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Posted by Michelle Kerrigan on July 11th, 2013 in Career, Global/Social Change | No comments Read related posts in , , , , , , , , ,

11 jul

What Comes After a Cancer Diagnosis?

JennaSmithCancer is perhaps now considered one of the most common illnesses in the United States. A large spike in cancer diagnoses suggests that most families in the U.S. have or had a family member battling cancer. However, being diagnosed with cancer doesn’t mean it’s the end of the world. With modern science and technology, doctors have been able to develop new treatments that reduce the risk of cancer metastasizing significantly.

Nevertheless, facing a cancer diagnosis requires a little more than understanding treatments, it’s a psychological and emotional process. If you or a loved one is facing a battle with cancer, you may be wondering, what’s next?

After being diagnosed with cancer, you may want to ask as many questions as possible to your oncologist. Be extremely thorough. First off, you need to understand the details of the cancer diagnoses, which encompasses the kind of cancer, how it spreads, aggression level, size, location and whether it’s hereditary. On your consultations, be sure to bring someone you trust with you for moral support. Oncology appointments can take an emotional toll.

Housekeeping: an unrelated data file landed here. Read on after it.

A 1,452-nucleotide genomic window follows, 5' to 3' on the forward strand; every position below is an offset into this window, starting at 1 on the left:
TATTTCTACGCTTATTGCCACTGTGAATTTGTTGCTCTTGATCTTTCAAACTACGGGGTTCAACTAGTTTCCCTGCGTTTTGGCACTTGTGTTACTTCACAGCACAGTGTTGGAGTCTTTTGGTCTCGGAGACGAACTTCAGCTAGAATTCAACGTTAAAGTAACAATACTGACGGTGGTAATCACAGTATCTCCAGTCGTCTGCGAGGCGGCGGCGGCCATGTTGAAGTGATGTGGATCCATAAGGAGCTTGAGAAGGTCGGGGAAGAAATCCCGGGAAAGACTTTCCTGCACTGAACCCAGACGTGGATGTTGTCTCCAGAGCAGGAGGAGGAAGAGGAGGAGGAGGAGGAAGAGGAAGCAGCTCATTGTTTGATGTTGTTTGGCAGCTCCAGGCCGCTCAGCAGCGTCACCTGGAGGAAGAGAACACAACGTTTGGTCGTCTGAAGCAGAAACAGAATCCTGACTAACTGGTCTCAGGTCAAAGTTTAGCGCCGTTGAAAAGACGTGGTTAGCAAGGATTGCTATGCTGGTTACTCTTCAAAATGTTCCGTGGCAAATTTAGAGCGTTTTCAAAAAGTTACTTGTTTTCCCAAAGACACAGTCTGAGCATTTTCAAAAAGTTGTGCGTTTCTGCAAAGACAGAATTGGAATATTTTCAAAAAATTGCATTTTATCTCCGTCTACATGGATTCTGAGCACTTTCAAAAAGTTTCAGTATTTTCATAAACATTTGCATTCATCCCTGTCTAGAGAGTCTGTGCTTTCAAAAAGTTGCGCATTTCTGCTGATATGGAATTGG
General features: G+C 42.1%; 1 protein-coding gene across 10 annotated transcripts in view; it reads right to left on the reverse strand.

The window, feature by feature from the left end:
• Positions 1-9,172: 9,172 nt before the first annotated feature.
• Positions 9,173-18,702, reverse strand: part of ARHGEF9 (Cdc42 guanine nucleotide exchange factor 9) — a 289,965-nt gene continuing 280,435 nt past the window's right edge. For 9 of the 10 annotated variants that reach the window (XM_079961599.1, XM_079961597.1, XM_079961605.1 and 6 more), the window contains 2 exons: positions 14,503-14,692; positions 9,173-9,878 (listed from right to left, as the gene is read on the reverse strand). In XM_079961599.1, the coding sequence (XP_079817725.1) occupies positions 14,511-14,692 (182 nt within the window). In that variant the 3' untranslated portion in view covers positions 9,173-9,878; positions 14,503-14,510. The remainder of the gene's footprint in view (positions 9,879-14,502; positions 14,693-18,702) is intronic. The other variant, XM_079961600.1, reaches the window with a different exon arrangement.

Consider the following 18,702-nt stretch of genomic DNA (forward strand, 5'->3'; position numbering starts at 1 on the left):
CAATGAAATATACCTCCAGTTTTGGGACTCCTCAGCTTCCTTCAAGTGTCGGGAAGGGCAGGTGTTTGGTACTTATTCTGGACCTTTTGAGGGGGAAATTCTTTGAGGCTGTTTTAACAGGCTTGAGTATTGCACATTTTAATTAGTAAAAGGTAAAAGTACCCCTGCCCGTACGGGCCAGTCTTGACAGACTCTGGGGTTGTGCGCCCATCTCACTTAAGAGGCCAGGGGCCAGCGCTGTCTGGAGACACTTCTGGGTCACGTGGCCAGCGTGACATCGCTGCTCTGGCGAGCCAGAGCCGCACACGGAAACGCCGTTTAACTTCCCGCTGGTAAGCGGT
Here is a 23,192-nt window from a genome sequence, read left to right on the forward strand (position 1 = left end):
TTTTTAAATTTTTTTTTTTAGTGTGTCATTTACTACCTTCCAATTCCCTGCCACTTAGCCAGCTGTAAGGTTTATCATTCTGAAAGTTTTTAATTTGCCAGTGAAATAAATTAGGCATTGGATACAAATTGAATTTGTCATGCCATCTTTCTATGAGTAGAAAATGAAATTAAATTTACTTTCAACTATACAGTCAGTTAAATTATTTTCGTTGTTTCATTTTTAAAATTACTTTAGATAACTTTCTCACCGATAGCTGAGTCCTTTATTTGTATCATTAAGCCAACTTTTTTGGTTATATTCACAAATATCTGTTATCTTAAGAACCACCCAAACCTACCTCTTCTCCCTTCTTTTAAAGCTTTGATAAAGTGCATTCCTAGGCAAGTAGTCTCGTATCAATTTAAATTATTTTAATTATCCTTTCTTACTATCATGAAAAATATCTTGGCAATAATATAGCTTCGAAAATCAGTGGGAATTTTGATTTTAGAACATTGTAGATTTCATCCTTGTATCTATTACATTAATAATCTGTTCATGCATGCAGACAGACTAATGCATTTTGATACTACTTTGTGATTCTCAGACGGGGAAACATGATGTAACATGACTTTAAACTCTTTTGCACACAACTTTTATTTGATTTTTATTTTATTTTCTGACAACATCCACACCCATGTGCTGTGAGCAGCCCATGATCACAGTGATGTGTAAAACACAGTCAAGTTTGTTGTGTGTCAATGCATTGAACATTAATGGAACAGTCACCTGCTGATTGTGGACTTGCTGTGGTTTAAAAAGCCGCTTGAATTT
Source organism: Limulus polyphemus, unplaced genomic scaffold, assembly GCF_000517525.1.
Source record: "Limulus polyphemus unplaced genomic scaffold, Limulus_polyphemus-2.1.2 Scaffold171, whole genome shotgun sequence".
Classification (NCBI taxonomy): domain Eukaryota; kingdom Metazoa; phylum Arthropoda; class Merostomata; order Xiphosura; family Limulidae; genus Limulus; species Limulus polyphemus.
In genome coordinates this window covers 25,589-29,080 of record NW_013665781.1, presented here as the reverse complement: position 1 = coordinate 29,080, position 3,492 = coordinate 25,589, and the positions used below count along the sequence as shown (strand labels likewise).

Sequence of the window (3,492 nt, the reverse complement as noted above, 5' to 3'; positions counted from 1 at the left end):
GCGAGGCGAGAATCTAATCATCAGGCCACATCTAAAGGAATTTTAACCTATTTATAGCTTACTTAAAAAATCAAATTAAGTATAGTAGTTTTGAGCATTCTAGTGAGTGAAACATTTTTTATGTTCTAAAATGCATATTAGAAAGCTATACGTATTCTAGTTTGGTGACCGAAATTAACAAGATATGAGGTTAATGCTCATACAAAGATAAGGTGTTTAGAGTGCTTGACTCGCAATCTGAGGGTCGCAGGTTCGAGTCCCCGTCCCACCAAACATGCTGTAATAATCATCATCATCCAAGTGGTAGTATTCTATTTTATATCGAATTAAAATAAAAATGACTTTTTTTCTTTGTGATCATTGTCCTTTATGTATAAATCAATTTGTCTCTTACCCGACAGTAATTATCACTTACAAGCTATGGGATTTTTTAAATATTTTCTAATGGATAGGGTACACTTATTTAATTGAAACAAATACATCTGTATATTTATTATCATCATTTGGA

Once you understand your disease, you can begin researching treatment options, including each treatment’s success rates and side effects. This will help you gain a better understanding of what to expect from the treatments.

Depending on the type of cancer, the next step would be to seek out a specialist. With so many kinds of cancer, you may be surprised to find out that not all require an oncologist. For example, if you’re facing thyroid cancer, you may find it best to receive your treatments and further consultations with a thyroid specialist.

Looking for the right doctor or specialist can be difficult. As mentioned, battling cancer takes it’s toll, psychologically, emotionally and physically. There are three characteristics that will help you find the right specialist. Remember to find one that listens to your concerns, explains thoroughly what you have, how it progresses week by week and understands (chemistry) what you’re going through.

The third thing you may want to do is create a cancer program strategic planning guide. By creating a program guide, you can keep track of all finances that deal with your illness. You’ll be able to understand which treatments are most affordable, consolidate expenditures in order to treat your illness and still remain financially stable during remission.

Finally, you may want to ask your friends and family for emotional support. Treatments can be grueling and could take a lot out of a person. Morale fluctuates, and sometimes, you need someone there to help you keep the faith. Your friends and family will probably be the greatest pillar of support, so if you need it, ask for it. You’ll feel a lot better. Support groups are also available for those dealing with cancer. It can be very encouraging and uplifting to be around those who have experiences the disease first-hand. Most physicians recommend patients some form of support. The stronger the morale, the stronger the body and spirit.